Pomegranate And Almond Tartlets Recipe

Posted on


Photo: Pomegranate and almond tartlets recipe
Photography by Steve Brown & Chris Court

Delicious Lebanese Recipes –  The home of tasty, healthy and easy Lebanese recipes & Middle Eastern food recipes invites you to try Pomegranate and almond tartlets Recipe. Enjoy cooking quick & easy meals and learn how to make Pomegranate and almond tartlets.

These low-fat and diabetes-friendly tarts are a simple solution to dessert tonight.

To Prep 0:15
To Cook    0:10


5 sheets filo pastry (Antoniou brand)
20g (1 tbs) reduced-fat dairy spread (Devondale brand), melted
45g (about 12) toscani almond Tuscan biscotti (Ital brand), finely chopped
2 tbs flaked almonds
100g rosewater-flavoured Turkish delight, cut into 1cm cubes
1/2 tsp ground cinnamon
250ml (1 cup) no-fat vanilla custard (Pauls brand)
1 (about 185g) pomegranate, halved, seeds removed and separated


Step 1 Preheat panggangan to 190°C. Place eight 2cm-deep, 8cm (top measurement) fluted tart tins with removable bases on a large baking tray.

Step 2 Lay filo on a clean work surface. Cover with a dry tea towel, then a damp tea towel (this will prevent it drying out). Brush 1 filo sheet with melted spread. Top with another filo sheet and brush with spread. Continue layering with remaining filo sheets and spread (brush top layer).

Step 3 Use a 10cm-diameter round pastry cutter to cut 8 discs from the filo stack. Place discs, brushed-side down, into tart tins, easing filo into the sides of the tins. Combine biscotti and almonds in a bowl. Spoon mixture evenly among tartlet cases and top with Turkish delight.

Step 4 Bake in preheated panggangan for 8 minutes or until pastry is golden. Remove from oven. Set aside for 30 minutes to cool.

Step 5 Sprinkle tartlets with cinnamon. Pour custard among tartlets and sprinkle with pomegranate seeds to serve.


Energy 665kJ
Fat saturated 1.00g
Fat Total 4.50g
Carbohydrate sugars –
Carbohydrate Total 26.00g
Dietary Fibre 2.50g
Protein 4.00g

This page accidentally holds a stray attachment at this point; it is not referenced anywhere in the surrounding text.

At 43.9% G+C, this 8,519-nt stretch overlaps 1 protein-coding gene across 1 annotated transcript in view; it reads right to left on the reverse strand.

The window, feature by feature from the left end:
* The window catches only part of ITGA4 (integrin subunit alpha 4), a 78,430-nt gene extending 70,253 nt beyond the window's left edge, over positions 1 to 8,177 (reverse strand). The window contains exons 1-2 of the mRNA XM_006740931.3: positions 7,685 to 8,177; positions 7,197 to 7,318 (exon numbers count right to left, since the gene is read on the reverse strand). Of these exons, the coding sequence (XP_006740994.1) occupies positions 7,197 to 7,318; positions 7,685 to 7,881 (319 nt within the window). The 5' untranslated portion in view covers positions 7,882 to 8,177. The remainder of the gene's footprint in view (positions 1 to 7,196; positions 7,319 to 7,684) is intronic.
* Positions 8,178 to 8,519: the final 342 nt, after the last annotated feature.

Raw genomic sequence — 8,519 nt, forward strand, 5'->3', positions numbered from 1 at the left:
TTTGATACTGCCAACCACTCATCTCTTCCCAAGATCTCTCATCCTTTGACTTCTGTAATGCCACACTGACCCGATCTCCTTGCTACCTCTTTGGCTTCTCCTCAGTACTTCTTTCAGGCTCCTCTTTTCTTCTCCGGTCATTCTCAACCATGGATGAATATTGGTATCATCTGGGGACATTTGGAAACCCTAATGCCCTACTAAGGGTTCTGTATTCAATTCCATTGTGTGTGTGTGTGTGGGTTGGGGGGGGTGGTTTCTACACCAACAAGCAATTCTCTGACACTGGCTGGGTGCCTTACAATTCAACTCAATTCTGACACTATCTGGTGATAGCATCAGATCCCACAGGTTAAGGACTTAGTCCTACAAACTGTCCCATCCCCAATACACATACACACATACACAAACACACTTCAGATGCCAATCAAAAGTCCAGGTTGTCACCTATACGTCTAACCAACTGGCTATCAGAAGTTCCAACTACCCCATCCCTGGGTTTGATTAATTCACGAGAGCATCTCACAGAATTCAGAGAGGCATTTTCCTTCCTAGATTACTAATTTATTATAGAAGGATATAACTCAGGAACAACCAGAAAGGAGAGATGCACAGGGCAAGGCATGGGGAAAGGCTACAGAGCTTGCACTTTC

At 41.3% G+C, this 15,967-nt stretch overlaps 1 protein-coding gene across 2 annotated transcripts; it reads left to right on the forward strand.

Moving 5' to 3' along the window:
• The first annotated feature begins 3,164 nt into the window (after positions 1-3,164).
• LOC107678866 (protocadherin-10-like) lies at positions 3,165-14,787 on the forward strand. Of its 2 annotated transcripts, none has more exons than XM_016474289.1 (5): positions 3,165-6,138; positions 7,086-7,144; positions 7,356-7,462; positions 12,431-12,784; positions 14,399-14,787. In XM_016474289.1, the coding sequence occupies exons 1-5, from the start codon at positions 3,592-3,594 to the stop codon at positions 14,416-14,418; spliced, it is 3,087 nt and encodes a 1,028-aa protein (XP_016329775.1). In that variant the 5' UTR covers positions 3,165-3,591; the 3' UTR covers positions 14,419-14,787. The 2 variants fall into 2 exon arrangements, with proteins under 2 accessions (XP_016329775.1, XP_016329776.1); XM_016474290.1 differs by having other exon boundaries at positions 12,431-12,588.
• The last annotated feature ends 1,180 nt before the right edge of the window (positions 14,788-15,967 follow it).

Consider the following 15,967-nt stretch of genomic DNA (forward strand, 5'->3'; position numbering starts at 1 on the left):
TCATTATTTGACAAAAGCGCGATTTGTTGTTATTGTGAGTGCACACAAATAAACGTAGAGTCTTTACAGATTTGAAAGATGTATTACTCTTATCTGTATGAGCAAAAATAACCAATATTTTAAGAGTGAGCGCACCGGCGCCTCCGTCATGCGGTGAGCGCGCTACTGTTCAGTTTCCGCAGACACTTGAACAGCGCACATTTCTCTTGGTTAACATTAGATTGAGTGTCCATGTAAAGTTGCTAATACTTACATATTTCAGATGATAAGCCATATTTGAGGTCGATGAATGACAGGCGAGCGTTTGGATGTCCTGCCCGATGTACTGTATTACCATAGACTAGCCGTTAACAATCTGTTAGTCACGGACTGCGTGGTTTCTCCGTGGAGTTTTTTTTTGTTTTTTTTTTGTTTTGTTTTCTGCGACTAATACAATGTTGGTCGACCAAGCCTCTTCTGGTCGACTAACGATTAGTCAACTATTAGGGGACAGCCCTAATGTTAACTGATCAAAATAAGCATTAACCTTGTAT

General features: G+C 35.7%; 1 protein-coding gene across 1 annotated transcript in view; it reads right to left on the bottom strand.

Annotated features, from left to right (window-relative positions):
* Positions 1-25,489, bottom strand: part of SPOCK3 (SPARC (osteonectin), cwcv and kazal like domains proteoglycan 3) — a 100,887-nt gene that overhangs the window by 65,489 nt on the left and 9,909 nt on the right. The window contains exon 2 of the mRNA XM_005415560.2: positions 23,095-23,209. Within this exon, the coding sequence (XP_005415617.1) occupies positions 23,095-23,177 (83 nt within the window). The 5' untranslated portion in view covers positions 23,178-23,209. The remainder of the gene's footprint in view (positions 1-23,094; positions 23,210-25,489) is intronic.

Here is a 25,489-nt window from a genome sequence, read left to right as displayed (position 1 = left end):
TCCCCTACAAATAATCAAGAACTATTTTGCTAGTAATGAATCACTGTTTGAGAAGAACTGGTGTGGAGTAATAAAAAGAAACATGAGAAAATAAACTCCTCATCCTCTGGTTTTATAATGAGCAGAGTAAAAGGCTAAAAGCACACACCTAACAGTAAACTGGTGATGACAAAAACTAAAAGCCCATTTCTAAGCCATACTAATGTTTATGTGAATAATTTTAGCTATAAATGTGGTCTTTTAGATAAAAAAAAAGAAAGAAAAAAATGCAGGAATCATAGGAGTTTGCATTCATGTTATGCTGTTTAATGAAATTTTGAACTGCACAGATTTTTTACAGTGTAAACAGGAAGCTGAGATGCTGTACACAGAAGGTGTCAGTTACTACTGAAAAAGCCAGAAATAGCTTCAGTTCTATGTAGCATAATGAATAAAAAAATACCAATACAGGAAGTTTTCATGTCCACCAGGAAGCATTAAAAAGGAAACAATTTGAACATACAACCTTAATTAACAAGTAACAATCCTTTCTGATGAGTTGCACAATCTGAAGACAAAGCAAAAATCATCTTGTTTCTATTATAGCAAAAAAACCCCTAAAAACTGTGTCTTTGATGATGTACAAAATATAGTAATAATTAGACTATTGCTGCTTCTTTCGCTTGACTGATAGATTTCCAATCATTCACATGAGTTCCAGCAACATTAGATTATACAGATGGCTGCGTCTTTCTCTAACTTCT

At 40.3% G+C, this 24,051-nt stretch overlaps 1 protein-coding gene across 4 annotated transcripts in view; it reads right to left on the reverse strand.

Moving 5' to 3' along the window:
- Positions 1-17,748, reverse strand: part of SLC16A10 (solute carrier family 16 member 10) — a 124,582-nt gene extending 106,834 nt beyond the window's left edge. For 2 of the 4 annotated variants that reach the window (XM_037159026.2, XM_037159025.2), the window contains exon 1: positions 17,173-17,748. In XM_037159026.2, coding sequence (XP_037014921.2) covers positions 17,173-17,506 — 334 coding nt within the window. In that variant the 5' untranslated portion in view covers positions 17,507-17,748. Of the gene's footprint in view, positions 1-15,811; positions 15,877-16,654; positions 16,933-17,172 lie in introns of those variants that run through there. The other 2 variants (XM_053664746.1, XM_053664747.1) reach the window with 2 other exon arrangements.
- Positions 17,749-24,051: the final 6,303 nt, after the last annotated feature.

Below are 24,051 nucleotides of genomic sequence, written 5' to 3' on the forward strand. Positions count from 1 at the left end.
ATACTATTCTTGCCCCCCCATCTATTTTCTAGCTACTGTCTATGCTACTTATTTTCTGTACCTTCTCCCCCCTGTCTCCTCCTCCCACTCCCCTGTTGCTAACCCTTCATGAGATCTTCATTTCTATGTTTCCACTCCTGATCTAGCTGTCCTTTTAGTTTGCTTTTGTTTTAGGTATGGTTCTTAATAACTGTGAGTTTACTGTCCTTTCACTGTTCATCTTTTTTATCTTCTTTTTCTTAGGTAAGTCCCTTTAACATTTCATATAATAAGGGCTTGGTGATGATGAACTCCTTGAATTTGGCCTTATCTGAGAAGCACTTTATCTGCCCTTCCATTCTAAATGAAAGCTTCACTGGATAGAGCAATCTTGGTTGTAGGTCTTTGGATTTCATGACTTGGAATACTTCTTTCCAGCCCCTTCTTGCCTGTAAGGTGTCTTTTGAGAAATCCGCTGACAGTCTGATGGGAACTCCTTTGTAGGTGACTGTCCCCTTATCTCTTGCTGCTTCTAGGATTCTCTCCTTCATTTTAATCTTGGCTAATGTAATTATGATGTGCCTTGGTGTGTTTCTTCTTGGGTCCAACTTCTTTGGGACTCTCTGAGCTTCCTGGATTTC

Cholesterol –
Sodium –

Australian Good Taste – May 2005 , Page 98
Recipe by Emma Braz, Sarah Hobbs & Jan Purser

Best Restaurants in America If you eat out in the U.S.A. and want the best dining experiences possible, this guide is for you What makes a good restaurant a “best”? Food that’s better than just good, of course. A dining room and a level of service that suit the quality of what’s on the plate. A good wine list (which doesn’t always mean an encyclopedic one), good beers and/or cocktails where appropriate. And then the less easily quantifiable stuff: personality, imagination (or intelligent commitment to a lack of same), consistency. 101 Best Restaurants in America (Gallery) When we were a young website, way back in 2011, we drew up our first 101 ranking ourselves, making a list of the places where we, The Daily Meal’s editors, liked to eat. Taking into consideration our mood, our budget, and where we happened to be when we get hungry, how would we vote, we asked ourselves — not only with our critical faculties but with our mouths and our wallets? Where would we send friends? Where would we want to dine if we had one night in this city or that? By this method, we ended up with a shortlist of 150 places. Then we argued, advocated, and cajoled each other on behalf of restaurants ranging from old-fashioned to avant-garde, ultra-casual to super-fancy. Finally, we invited an illustrious panel of judges (restaurant critics, food and lifestyle writers, and bloggers) from across America to help order restaurants via an anonymous survey and tallied results to assemble a ranked list. Upstairs, the simple Scandinavian-style dining room is kitted out with tables that look like tangled tree trunks, carved by Tom senior. The ingredient-led 12-course tasting menu is constantly changing (you might spot one of the chefs picking a final herb flourish outside minutes before it hits your plate). Starters could include a mouthful of smoked eel and apple, or an exploding dumpling of ox cheek and lovage. A crapaudine beetroot slow-cooked in beef fat is meaty in texture as well as flavour, and local lamb is paired with turnip and mint. Even the bread with sour butter is sensational. Afterwards you’ll be grateful for the walk through the village to a pretty rose-covered house where some of the nine bedrooms have antique oak four-posters and copper bateau baths. Wake to the sound of cows mooing in the next field and head back to the inn for a simple breakfast of sheep’s yogurt with fresh berry compote and house granola or toasted brioche heaped with mushrooms and a duck egg. Unsurprisingly, the most talked about restaurant in Yorkshire is often full, so book it quick. By Tabitha Joyce.

Leave a Reply

Your e-mail address will not be published. Required fields are marked *